Kaun Bane Ga Crorepati is based on Dabir ul Hasan’s (Shamim Ara’s husband) shamelessly plagiarized script that has two young men trying to woo a rich girl who exchanges personal status with a girlfriend to test the sincerity of people professing love and find out if they were attracted to her person or her wealth.
Once that issue is settled, distrust is introduced by out of context photographs of Moammar and Noor to accuse them of treachery. The medicine is repeated by catching Reema and Babar in a similar hug to clear the misunderstanding and bring culprits Deeba and Shafqat Cheema to book. They are a couple of sly gold diggers out to deprive Reema of her inheritance.
Deeba is rich Reema’s deceptive governess and Cheema is lover boy Babar’s scheming father.
Reema seems to have worked hard to attain a pleasant degree of consummation with the demands of the art in every respect; others have put their heart in performances and make for limitations either in talent or in some other respect. This is not to distract from their contribution, particularly from Noor’s numbers. One of them is excitingly rapid fire and the other charmingly slow paced.
The boys, Moammar Rana and Babar Ali could not have been previously suspected of being capable of distinguishing hop-step and jump from rock or even the current swinging body-beat and physical abandon. In Kaun Bane Ga Crorepati, they show a welcome capacity for responding to professional guidance and handling. As for Reema, she is near superb. A reportable aspect of dances in Kaun Bane Ga Crorepati is that they are free of the prevailing vulgarity currently presented by local films as entertainment.
The cast also includes Rambo and Veena Malik. Mystery man Rambo reveals his identity at the end; Veena is his infrequent female companion who is given entries, exits and a dance to perform but is forgotten by the time it is curtainfall. Teaming her with Rambo makes her irrelevant fiddle. No slight intended for Rambo except that it is time filmmakers decided as to how to use him.
Actress Shamim Ara emerged as a director of outstanding talent with her very first lifting fo the megaphone. Playboy (1978) heralded the arrival of a creative director whose idea of a film script was contemporary, issue based and imaginative yet commercially viable.
She quickly adjusted directorial sails with the slide down in Pakistani cinema with a series of movies woven around Singapore, Hong Kong and Colombo ‘girls’. The films were entertaining, successful on the circuit and represented competent direction but contained nothing more for a dispatch.
Then Shamim Ara went out of circulation, returning to production some years later with a movie in 1999 titled Pal do Pal. Her own work was woefully slipshod but a script of extraordinary atrociousness by husband Dabir ul Hasan was the main cause of her fall from professional grace.
That, besides bad health was the reason why no producer commissioned her for a fairly long period. Producer Jamshed Zafar revived Shamim Ara with Kaun Bane Ga Crorepati, but he failed to realize that whatever were the qualities endearing Dabir ul Hasan to Shamim Ara as husband, writing good scripts for films was not one of them. He is present in Crorepati with the kind of script that can sink the greatest director.
Here Shamim Ara has managed to survive a story that is doubly stolen: two Indian films are joined together to produce Kaun Bane Ga Crorepati. Dabir ul Hasan has reduced the originals to distorted versions and added to them some pathetically tasteless, indeed stinking humour of his own plus mirthless, stale jokes. How does the director cross this tottering bridge?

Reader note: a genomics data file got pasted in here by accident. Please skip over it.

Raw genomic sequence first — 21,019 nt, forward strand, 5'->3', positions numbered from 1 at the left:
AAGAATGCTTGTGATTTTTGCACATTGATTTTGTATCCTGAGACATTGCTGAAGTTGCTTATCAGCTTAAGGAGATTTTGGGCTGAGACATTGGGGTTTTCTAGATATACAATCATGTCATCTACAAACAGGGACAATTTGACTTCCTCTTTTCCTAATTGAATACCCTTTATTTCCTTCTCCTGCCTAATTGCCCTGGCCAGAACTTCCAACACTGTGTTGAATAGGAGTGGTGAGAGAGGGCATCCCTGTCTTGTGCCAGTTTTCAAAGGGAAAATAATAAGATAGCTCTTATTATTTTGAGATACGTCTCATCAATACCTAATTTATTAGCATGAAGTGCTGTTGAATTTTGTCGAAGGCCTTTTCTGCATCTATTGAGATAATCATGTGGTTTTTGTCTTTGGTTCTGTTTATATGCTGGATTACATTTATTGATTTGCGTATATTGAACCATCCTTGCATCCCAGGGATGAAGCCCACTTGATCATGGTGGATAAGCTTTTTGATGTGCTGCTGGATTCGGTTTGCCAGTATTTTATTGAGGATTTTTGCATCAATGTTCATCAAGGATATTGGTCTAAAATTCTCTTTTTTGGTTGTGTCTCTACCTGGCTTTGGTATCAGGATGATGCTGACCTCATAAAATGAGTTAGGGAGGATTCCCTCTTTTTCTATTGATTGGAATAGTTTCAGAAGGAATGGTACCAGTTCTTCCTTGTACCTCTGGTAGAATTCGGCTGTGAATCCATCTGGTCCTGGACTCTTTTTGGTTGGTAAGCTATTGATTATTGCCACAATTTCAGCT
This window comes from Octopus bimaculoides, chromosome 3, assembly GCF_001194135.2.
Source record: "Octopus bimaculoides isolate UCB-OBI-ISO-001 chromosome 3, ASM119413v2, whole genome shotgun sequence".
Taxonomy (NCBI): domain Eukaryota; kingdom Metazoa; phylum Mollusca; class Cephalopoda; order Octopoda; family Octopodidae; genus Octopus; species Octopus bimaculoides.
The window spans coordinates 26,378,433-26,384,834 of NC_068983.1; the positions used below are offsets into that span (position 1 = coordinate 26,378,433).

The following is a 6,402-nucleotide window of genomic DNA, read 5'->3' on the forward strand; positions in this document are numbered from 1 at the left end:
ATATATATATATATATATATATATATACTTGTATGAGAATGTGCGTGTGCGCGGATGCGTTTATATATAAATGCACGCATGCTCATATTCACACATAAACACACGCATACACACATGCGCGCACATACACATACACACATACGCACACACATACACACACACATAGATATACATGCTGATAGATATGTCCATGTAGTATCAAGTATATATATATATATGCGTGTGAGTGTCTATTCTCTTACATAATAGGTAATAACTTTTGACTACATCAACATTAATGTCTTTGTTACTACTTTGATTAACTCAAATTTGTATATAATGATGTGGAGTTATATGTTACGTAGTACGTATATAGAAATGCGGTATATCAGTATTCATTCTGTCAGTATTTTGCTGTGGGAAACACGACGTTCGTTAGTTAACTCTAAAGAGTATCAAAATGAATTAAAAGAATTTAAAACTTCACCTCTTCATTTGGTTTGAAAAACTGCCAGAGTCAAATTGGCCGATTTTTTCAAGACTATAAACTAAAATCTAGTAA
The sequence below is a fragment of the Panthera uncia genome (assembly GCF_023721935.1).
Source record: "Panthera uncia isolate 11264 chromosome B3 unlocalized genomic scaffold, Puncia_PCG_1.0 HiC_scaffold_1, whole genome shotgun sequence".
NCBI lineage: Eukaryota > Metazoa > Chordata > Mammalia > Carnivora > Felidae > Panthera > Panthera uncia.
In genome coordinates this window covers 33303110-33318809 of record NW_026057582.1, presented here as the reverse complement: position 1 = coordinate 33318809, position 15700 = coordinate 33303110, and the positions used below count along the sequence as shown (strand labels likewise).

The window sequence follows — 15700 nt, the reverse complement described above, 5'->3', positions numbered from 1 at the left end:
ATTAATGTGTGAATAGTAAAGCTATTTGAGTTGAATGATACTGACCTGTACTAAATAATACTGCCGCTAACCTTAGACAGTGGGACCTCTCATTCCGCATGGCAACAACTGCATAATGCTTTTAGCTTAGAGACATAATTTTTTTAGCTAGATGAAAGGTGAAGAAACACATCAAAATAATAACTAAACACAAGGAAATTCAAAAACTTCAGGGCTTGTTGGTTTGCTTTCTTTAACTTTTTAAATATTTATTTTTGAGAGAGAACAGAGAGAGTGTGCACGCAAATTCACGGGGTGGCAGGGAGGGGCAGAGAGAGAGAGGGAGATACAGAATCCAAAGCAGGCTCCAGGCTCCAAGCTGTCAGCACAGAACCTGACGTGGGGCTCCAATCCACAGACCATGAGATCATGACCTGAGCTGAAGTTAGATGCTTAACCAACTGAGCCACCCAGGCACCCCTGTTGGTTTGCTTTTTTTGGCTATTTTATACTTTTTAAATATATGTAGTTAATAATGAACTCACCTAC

Pappu Samrat and Ashraf Shirazi, both top names of Pakistani cinema in their field, have choreographed the dances. Cinematography is the responsibility of Akif Chaudhry and Sajjad Rizvi. I am familiar with Chaudhry’s work. Rizvi, I am told, is good. This quartet gets together to produce a series of dazzling dances, their picturization giving a new and brilliant dimension to the filming of dances in Pakistani films. A demonstration of craft of comparable quality by editor Z.A.Zulfi turns them in to a memorable feast.
This is Shamim Ara at her most commanding as a director. Popular numbers by singers Abrar ul Haq (one regrets his controversial lyric of uncultured taste) and Jawad are used for two of the dances. Scores of dancers add grandeur to the footage; in one case, it is an all male cast. Based on compositions by Wajid Ali Nashad and lyrics by Aqeel Rubi, the remaining dances are equally slick, charming and artistic.
It however takes more than choreographer, cameramen, editor, composer, singers and even a director to produce brilliant musical sequences. Unless dancers perform with comparable class and possess rhythmic facility of movement with figures to match and they are professionally qualified for a high level rendering of the art, impactful totality would escape production. They are infact the starting point for a song-dance sequence. All these requirements are admittedly not fully met but distance between ideal inputs and available talent is fortunately not too wide.
Filmgoer’s unfamiliar with the writer’s source of inspiration may have enjoyed the movie but irritating stupid clowning and offensive and silly humour are enlisted to put them off. Shamim Ara apparently could not curb the plagiaristic and low taste ambitions and inclinations of her hubby. One wishes her happy conjugal life but Jamshed Zafar should have exercised the producer’s prerogative and judged the script strictly. One hopes he does that when he is presented another such yarn, regardless of the relationship between the writer and the director.
Cast and Production Credits
Year – 2002, Genre – Drama, Country – Pakistan, Language – Urdu, Producer – Jamshed Zafar, Director – Shamim Ara, Music Director – N/A, Cast – Reema, Moammar Rana, Babar Ali, Noor, John Rambo, Veena Malik, Deeba, Shafqat Cheema